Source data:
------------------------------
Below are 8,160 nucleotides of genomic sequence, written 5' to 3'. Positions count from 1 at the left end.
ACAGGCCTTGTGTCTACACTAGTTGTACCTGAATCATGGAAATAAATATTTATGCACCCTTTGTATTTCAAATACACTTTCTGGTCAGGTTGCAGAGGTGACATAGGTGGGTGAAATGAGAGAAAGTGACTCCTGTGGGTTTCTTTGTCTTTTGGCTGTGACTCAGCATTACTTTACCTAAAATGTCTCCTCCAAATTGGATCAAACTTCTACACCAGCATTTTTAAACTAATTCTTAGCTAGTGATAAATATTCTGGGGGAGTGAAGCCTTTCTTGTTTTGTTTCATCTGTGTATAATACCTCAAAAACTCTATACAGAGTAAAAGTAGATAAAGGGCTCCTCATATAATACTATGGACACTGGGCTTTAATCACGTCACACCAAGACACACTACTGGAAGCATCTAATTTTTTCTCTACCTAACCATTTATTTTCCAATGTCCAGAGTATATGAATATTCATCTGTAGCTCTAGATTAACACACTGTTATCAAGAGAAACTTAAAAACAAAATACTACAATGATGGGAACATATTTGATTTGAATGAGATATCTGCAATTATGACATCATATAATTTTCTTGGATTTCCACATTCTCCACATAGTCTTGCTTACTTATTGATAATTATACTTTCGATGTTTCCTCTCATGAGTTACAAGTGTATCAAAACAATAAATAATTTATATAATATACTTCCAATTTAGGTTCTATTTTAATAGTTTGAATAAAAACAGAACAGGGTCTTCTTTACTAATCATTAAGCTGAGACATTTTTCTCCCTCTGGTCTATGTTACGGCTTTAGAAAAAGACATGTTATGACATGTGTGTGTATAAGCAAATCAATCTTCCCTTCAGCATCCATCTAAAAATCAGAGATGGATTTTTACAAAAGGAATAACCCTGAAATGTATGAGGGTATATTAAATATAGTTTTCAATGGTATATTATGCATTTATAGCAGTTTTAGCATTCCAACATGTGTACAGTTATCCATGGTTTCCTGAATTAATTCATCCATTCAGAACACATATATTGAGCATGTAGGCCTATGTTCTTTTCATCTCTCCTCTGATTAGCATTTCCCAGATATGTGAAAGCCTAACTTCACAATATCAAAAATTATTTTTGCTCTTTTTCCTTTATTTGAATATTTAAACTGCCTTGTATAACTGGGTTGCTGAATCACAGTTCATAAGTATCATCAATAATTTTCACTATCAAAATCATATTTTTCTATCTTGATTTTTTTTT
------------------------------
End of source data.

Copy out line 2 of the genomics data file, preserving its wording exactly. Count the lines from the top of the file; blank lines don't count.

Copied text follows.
ACAGGCCTTGTGTCTACACTAGTTGTACCTGAATCATGGAAATAAATATTTATGCACCCTTTGTATTTCAAATACACTTTCTGGTCAGGTTGCAGAGGTGACATAGGTGGGTGAAATGAGAGAAAGTGACTCCTGTGGGTTTCTTTGTCTTTTGGCTGTGACTCAGCATTACTTTACCTAAAATGTCTCCTCCAAATTGGATCAAACTTCTACACCAGCATTTTTAAACTAATTCTTAGCTAGTGATAAATATTCTGGGGGAGTGAAGCCTTTCTTGTTTTGTTTCATCTGTGTATAATACCTCAAAAACTCTATACAGAGTAAAAGTAGATAAAGGGCTCCTCATATAATACTATGGACACTGGGCTTTAATCACGTCACACCAAGACACACTACTGGAAGCATCTAATTTTTTCTCTACCTAACCATTTATTTTCCAATGTCCAGAGTATATGAATATTCATCTGTAGCTCTAGATTAACACACTGTTATCAAGAGAAACTTAAAAACAAAATACTACAATGATGGGAACATATTTGATTTGAATGAGATATCTGCAATTATGACATCATATAATTTTCTTGGATTTCCACATTCTCCACATAGTCTTGCTTACTTATTGATAATTATACTTTCGATGTTTCCTCTCATGAGTTACAAGTGTATCAAAACAATAAATAATTTATATAATATACTTCCAATTTAGGTTCTATTTTAATAGTTTGAATAAAAACAGAACAGGGTCTTCTTTACTAATCATTAAGCTGAGACATTTTTCTCCCTCTGGTCTATGTTACGGCTTTAGAAAAAGACATGTTATGACATGTGTGTGTATAAGCAAATCAATCTTCCCTTCAGCATCCATCTAAAAATCAGAGATGGATTTTTACAAAAGGAATAACCCTGAAATGTATGAGGGTATATTAAATATAGTTTTCAATGGTATATTATGCATTTATAGCAGTTTTAGCATTCCAACATGTGTACAGTTATCCATGGTTTCCTGAATTAATTCATCCATTCAGAACACATATATTGAGCATGTAGGCCTATGTTCTTTTCATCTCTCCTCTGATTAGCATTTCCCAGATATGTGAAAGCCTAACTTCACAATATCAAAAATTATTTTTGCTCTTTTTCCTTTATTTGAATATTTAAACTGCCTTGTATAACTGGGTTGCTGAATCACAGTTCATAAGTATCATCAATAATTTTCACTATCAAAATCATATTTTTCTATCTTGATTTTTTTTT